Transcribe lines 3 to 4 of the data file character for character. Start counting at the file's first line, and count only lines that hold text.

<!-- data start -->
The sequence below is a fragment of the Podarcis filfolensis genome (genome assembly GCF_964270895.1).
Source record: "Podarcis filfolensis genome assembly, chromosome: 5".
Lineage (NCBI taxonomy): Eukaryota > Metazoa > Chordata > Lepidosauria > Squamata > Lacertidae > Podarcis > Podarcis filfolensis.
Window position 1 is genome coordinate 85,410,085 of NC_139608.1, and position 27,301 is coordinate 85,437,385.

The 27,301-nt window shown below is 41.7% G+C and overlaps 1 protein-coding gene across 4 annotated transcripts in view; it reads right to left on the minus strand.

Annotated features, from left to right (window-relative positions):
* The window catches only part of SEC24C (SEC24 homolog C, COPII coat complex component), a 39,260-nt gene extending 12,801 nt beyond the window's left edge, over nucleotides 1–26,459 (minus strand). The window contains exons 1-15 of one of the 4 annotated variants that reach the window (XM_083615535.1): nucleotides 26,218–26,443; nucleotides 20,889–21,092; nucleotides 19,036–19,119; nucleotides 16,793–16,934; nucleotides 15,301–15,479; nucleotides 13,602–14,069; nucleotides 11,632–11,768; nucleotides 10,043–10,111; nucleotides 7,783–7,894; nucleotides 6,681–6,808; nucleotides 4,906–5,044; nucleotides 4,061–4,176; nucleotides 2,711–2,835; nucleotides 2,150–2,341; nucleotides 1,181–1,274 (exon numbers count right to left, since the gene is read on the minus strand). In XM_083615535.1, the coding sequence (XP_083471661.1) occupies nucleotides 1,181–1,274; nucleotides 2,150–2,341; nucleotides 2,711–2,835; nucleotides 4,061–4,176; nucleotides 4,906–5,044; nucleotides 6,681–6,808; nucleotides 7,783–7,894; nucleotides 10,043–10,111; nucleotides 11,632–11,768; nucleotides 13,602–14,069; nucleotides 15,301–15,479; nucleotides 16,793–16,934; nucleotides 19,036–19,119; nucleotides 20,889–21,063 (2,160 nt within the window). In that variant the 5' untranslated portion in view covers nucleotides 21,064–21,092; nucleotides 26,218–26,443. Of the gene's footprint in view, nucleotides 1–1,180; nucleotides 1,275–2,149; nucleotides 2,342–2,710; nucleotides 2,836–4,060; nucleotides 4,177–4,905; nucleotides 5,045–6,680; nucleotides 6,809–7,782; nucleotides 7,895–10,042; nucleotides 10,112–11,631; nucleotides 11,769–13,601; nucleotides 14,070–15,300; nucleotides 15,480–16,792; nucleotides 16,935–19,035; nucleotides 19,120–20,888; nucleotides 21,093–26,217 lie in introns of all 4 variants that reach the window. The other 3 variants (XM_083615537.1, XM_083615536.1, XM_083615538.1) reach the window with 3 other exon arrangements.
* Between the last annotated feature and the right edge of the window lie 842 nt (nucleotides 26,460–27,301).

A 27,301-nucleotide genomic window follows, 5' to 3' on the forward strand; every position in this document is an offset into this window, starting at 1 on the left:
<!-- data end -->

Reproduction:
Lineage (NCBI taxonomy): Eukaryota > Metazoa > Chordata > Lepidosauria > Squamata > Lacertidae > Podarcis > Podarcis filfolensis.
Window position 1 is genome coordinate 85,410,085 of NC_139608.1, and position 27,301 is coordinate 85,437,385.